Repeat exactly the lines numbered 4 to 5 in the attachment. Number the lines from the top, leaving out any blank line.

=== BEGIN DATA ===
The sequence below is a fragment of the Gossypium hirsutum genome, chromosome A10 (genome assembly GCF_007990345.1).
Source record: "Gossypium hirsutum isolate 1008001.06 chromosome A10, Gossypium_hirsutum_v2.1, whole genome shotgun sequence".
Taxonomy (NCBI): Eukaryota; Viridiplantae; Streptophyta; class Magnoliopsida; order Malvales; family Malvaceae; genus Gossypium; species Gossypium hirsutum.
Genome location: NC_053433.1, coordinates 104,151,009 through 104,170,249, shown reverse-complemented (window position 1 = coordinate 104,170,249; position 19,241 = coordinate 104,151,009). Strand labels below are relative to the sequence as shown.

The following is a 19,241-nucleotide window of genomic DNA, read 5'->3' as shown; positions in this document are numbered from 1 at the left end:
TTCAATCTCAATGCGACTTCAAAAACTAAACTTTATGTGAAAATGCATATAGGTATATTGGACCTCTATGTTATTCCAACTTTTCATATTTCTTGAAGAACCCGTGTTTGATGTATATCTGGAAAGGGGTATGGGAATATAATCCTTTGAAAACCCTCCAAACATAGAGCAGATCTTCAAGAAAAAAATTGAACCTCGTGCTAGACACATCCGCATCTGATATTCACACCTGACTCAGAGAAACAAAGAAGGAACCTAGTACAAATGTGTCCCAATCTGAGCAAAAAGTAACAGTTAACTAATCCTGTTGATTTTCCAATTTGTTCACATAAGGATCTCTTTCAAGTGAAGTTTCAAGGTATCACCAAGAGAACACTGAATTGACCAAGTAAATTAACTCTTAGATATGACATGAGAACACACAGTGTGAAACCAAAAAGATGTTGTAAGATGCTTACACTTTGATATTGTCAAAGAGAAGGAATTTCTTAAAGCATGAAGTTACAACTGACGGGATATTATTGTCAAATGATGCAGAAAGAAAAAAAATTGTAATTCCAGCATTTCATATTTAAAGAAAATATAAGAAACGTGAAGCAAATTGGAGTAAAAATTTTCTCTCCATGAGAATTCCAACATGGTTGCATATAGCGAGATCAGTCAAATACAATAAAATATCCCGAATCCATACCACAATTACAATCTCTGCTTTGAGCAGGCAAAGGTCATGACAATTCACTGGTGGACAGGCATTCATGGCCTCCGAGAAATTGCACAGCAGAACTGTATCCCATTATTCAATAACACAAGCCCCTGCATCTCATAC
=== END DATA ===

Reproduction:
Genome location: NC_053433.1, coordinates 104,151,009 through 104,170,249, shown reverse-complemented (window position 1 = coordinate 104,170,249; position 19,241 = coordinate 104,151,009). Strand labels below are relative to the sequence as shown.

The following is a 19,241-nucleotide window of genomic DNA, read 5'->3' as shown; positions in this document are numbered from 1 at the left end: